SocialPro: How to Get Started on LinkedIn

What Is LinkedIn?

LinkedIn is a 21st-century White Pages that lists not only members’ names, but also their jobs, education and skills. Essentially, your LinkedIn profile is a virtual resume that you can share with colleagues and contacts. Using it, you can:

  • Find new job opportunities
  • Discover new clients and customers
  • Market your products and services
  • Establish yourself as a thought leader
  • Solicit information, opinions and advice
  • Recruit employees and vendors
  • Conduct background checks on companies and individuals
  • Research potential employers, employees, partners and competitors
  • Get free publicity from bloggers and journalists

Using LinkedIn

The more time you spend on LinkedIn, the more valuable it will be. Getting started, however, takes only four steps and a few minutes:

1. Create your LinkedIn profile.

Using LinkedIn is free and starts with creating a profile. To do so, visit and click “Join Today.” Upon opening an account, you’ll be guided through a series of steps to create your LinkedIn profile. Because it will improve your visibility and maximize your opportunities, the goal is to have a profile that is 100 percent complete. By LinkedIn’s standards, that means your profile should include:

  • A photo: LinkedIn is all business, so choose a professional photo.
  • Past jobs: List your current position and past jobs you’ve held — 100 percent complete profiles have at least two — along with descriptions of your roles. Doing so allows you to highlight your past experience and connect to former colleagues.
  • Your skills: LinkedIn will suggest skills you might have based on your job and experience; complete profiles include five or more skills.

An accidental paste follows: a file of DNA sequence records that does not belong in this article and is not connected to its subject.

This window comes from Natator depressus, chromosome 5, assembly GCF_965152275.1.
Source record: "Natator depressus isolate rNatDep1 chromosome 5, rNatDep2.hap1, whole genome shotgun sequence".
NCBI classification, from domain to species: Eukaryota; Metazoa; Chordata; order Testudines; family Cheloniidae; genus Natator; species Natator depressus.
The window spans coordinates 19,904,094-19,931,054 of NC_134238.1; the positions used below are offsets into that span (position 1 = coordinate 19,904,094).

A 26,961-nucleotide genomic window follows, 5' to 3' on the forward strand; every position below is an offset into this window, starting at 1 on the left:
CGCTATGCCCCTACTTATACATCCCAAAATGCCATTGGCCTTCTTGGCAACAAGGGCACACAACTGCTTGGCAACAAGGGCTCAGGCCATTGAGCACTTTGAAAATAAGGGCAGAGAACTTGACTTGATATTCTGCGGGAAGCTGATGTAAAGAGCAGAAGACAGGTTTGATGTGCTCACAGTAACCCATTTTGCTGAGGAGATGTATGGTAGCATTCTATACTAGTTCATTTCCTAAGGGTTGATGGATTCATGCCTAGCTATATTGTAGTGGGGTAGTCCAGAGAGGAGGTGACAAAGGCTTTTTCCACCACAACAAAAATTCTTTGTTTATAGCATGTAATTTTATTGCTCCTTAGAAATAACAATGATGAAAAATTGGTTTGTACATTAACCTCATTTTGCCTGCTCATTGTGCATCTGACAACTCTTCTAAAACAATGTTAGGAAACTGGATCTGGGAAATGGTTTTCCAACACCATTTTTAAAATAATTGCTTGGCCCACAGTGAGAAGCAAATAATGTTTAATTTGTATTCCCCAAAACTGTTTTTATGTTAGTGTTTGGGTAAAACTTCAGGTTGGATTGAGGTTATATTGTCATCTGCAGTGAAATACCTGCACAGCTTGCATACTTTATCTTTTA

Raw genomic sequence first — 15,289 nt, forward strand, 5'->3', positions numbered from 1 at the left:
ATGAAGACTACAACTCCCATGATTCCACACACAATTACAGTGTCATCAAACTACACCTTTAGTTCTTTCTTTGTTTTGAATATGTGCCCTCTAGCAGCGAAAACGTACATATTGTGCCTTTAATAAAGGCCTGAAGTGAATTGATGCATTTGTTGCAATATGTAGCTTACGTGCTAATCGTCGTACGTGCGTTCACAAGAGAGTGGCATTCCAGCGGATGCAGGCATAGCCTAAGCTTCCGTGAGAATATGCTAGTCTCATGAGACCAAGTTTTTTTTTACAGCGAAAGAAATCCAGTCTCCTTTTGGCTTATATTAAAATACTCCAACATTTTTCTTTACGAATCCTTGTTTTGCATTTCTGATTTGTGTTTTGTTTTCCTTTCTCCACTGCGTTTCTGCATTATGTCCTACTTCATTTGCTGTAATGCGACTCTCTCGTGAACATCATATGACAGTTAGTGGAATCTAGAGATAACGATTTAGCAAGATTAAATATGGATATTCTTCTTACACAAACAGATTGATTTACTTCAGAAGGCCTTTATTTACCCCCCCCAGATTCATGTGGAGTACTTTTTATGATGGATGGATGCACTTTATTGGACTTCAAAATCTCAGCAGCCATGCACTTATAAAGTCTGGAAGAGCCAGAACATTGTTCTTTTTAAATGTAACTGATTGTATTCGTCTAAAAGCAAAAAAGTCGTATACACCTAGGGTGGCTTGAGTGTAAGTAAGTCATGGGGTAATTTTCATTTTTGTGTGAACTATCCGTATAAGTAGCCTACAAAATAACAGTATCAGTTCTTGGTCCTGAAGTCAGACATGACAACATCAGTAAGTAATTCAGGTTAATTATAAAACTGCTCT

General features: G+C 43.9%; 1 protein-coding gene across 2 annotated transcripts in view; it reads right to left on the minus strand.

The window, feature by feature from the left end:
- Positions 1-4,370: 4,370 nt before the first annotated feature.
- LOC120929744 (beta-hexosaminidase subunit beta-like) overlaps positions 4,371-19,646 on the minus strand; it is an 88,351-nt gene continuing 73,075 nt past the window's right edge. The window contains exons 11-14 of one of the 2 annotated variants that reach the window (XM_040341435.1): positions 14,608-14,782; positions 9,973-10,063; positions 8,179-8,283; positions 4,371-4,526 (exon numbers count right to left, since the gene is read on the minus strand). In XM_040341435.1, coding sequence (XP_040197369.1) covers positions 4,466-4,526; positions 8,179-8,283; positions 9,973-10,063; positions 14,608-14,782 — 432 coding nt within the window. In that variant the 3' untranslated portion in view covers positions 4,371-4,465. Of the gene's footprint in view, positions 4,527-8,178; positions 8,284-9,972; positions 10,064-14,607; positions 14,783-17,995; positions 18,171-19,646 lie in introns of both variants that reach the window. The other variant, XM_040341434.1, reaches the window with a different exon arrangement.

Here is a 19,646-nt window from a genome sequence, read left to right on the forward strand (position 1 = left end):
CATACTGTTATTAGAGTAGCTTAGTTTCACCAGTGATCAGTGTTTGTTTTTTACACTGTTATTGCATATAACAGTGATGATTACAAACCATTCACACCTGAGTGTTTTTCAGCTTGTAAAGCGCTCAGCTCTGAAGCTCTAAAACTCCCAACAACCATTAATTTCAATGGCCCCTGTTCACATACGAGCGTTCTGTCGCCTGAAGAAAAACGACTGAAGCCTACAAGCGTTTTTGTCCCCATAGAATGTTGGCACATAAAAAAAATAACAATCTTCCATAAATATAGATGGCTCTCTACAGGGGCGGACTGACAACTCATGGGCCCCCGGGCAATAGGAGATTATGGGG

• A summary: Write a summary about yourself — a cover letter, of sorts — describing who you are and what you have to offer. Think of it as the LinkedIn equivalent of an elevator pitch.
  • Your industry and location: Filling out your industry and postal code will put your profile in relevant search results for recruiters, journalists and others seeking someone of your expertise and experience.
  • Your education: Listing your degrees and alma maters will help you build your network.
  • Recommendations: Complete LinkedIn profiles include at least three recommendations. Once you build your network, you can solicit recommendations from former employers, peers and clients.

2. Develop your network.

LinkedIn profiles aren’t public. To see them, you must be connected to users, either directly or indirectly through a mutual contact. To create these key connections, you can import contacts from your email account, search for people you know or view a list of potential colleagues and classmates that LinkedIn generates using your profile. When you find someone you want to link to, click “Connect” to send a request.

3. Leverage your links.

Successful LinkedIn users actively use the networks they create by:

  • Posting and answering questions using LinkedIn Answers, which allows you to query your connections — or the entire LinkedIn community — for advice about professional conundrums;
  • Joining LinkedIn Groups to make new connections and contribute to professional discussions;
  • Exchanging recommendations with colleagues, clients and contacts;
  • Using the “Who’s Viewed Your Profile?” feature to meet new people;
  • Searching for partners, employees, vendors and service providers based on connections’ recommendations;
  • Using the “Jobs” function to search for or advertise open positions;
  • Performing a “People Search” or sending an “InMail” (LinkedIn’s internal message system) to get introductions to people you want to know; and
  • Using the “Advanced Search” feature to locate individuals with a certain job title, skill set, background or location.

 Spending a few minutes to create a profile, build a network and contribute to the community will keep the door to new opportunities always ajar.

Matt Alderton